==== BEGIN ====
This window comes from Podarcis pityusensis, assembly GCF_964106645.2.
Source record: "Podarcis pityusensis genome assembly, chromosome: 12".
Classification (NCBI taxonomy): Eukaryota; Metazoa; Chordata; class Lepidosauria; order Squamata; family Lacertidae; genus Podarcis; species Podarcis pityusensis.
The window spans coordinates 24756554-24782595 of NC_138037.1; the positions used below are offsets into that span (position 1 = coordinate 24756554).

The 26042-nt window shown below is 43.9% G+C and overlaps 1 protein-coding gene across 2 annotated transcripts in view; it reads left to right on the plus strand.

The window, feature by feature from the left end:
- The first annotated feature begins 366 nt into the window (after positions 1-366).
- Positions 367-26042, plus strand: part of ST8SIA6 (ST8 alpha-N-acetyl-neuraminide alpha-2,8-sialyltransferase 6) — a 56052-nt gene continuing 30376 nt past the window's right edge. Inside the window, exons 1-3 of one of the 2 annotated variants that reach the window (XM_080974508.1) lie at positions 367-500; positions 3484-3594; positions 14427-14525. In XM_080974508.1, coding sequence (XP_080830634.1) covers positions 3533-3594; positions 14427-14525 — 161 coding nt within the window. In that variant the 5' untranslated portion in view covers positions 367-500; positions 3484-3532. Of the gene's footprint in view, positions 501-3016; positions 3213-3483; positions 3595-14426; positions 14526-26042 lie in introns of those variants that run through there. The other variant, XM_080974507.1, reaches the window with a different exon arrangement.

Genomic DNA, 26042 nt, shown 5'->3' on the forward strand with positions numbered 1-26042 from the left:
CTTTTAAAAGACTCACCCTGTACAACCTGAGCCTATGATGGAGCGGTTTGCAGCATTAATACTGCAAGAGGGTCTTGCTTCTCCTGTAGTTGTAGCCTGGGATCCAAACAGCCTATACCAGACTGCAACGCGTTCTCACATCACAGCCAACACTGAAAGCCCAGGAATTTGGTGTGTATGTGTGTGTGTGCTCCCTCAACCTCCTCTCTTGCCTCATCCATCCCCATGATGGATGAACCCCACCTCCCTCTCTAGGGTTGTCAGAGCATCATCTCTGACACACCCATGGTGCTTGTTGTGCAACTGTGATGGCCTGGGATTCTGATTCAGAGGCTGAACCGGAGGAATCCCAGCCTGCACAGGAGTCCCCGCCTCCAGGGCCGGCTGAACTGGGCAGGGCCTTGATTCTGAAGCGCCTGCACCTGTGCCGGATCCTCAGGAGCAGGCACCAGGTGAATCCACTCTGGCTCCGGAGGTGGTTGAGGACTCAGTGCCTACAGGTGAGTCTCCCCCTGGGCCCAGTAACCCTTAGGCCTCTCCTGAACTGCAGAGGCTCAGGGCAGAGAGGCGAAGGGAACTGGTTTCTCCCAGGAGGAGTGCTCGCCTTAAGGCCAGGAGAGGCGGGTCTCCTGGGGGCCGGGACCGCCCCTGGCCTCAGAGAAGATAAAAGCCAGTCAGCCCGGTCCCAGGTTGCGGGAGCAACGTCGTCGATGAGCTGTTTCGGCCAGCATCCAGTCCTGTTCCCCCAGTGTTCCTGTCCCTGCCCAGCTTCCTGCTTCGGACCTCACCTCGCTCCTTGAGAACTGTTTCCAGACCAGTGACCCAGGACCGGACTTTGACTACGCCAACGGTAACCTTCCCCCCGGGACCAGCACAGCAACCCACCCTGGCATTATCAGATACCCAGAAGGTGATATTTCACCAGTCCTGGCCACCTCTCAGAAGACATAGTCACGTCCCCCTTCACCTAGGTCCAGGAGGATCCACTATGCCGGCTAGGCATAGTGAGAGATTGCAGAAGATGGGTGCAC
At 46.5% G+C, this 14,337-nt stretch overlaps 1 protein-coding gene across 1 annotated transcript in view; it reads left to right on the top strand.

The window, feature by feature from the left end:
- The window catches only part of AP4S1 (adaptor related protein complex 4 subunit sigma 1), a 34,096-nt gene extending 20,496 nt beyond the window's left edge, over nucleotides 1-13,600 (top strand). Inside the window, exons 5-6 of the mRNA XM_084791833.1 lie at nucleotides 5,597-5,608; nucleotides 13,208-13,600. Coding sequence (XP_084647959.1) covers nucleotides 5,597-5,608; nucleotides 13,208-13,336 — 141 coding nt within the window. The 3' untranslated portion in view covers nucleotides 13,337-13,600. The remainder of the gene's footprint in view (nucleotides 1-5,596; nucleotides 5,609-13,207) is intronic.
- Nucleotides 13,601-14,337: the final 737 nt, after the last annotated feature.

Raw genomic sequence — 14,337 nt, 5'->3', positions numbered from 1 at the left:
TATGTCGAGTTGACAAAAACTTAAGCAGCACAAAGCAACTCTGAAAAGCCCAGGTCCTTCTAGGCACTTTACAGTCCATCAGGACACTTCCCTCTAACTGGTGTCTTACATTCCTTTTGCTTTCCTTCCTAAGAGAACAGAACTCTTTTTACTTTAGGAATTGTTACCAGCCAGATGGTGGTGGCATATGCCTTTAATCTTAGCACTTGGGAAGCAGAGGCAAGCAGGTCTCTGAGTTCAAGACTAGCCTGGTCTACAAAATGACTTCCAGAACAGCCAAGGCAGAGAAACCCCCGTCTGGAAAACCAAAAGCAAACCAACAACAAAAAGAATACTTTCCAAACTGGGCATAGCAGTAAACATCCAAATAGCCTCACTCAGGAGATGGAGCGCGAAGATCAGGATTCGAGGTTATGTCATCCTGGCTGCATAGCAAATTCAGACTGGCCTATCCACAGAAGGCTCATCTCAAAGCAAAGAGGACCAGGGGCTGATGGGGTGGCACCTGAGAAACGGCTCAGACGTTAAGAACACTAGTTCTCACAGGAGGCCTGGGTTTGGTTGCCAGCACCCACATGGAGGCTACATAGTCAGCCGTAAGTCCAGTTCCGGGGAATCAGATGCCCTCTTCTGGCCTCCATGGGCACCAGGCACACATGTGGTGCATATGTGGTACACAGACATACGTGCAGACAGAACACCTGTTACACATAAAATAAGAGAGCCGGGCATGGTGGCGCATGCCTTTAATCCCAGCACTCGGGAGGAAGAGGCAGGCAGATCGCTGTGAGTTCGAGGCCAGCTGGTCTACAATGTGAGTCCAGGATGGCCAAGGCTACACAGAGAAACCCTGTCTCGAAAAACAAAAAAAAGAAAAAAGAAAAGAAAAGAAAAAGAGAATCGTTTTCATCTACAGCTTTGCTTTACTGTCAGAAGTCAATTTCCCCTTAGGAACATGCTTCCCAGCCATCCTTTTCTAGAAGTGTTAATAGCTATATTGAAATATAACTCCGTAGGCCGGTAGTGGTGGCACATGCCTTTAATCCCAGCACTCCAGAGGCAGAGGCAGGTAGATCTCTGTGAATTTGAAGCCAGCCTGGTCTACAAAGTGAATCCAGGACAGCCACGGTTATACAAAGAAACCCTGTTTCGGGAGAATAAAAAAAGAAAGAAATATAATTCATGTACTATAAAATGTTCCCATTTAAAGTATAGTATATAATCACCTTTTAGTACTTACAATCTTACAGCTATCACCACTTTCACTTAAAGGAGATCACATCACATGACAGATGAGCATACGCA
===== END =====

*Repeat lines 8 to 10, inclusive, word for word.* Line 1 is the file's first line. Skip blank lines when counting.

- Positions 367-26042, plus strand: part of ST8SIA6 (ST8 alpha-N-acetyl-neuraminide alpha-2,8-sialyltransferase 6) — a 56052-nt gene continuing 30376 nt past the window's right edge. Inside the window, exons 1-3 of one of the 2 annotated variants that reach the window (XM_080974508.1) lie at positions 367-500; positions 3484-3594; positions 14427-14525. In XM_080974508.1, coding sequence (XP_080830634.1) covers positions 3533-3594; positions 14427-14525 — 161 coding nt within the window. In that variant the 5' untranslated portion in view covers positions 367-500; positions 3484-3532. Of the gene's footprint in view, positions 501-3016; positions 3213-3483; positions 3595-14426; positions 14526-26042 lie in introns of those variants that run through there. The other variant, XM_080974507.1, reaches the window with a different exon arrangement.

Genomic DNA, 26042 nt, shown 5'->3' on the forward strand with positions numbered 1-26042 from the left:
CTTTTAAAAGACTCACCCTGTACAACCTGAGCCTATGATGGAGCGGTTTGCAGCATTAATACTGCAAGAGGGTCTTGCTTCTCCTGTAGTTGTAGCCTGGGATCCAAACAGCCTATACCAGACTGCAACGCGTTCTCACATCACAGCCAACACTGAAAGCCCAGGAATTTGGTGTGTATGTGTGTGTGTGCTCCCTCAACCTCCTCTCTTGCCTCATCCATCCCCATGATGGATGAACCCCACCTCCCTCTCTAGGGTTGTCAGAGCATCATCTCTGACACACCCATGGTGCTTGTTGTGCAACTGTGATGGCCTGGGATTCTGATTCAGAGGCTGAACCGGAGGAATCCCAGCCTGCACAGGAGTCCCCGCCTCCAGGGCCGGCTGAACTGGGCAGGGCCTTGATTCTGAAGCGCCTGCACCTGTGCCGGATCCTCAGGAGCAGGCACCAGGTGAATCCACTCTGGCTCCGGAGGTGGTTGAGGACTCAGTGCCTACAGGTGAGTCTCCCCCTGGGCCCAGTAACCCTTAGGCCTCTCCTGAACTGCAGAGGCTCAGGGCAGAGAGGCGAAGGGAACTGGTTTCTCCCAGGAGGAGTGCTCGCCTTAAGGCCAGGAGAGGCGGGTCTCCTGGGGGCCGGGACCGCCCCTGGCCTCAGAGAAGATAAAAGCCAGTCAGCCCGGTCCCAGGTTGCGGGAGCAACGTCGTCGATGAGCTGTTTCGGCCAGCATCCAGTCCTGTTCCCCCAGTGTTCCTGTCCCTGCCCAGCTTCCTGCTTCGGACCTCACCTCGCTCCTTGAGAACTGTTTCCAGACCAGTGACCCAGGACCGGACTTTGACTACGCCAACGGTAACCTTCCCCCCGGGACCAGCACAGCAACCCACCCTGGCATTATCAGATACCCAGAAGGTGATATTTCACCAGTCCTGGCCACCTCTCAGAAGACATAGTCACGTCCCCCTTCACCTAGGTCCAGGAGGATCCACTATGCCGGCTAGGCATAGTGAGAGATTGCAGAAGATGGGTGCAC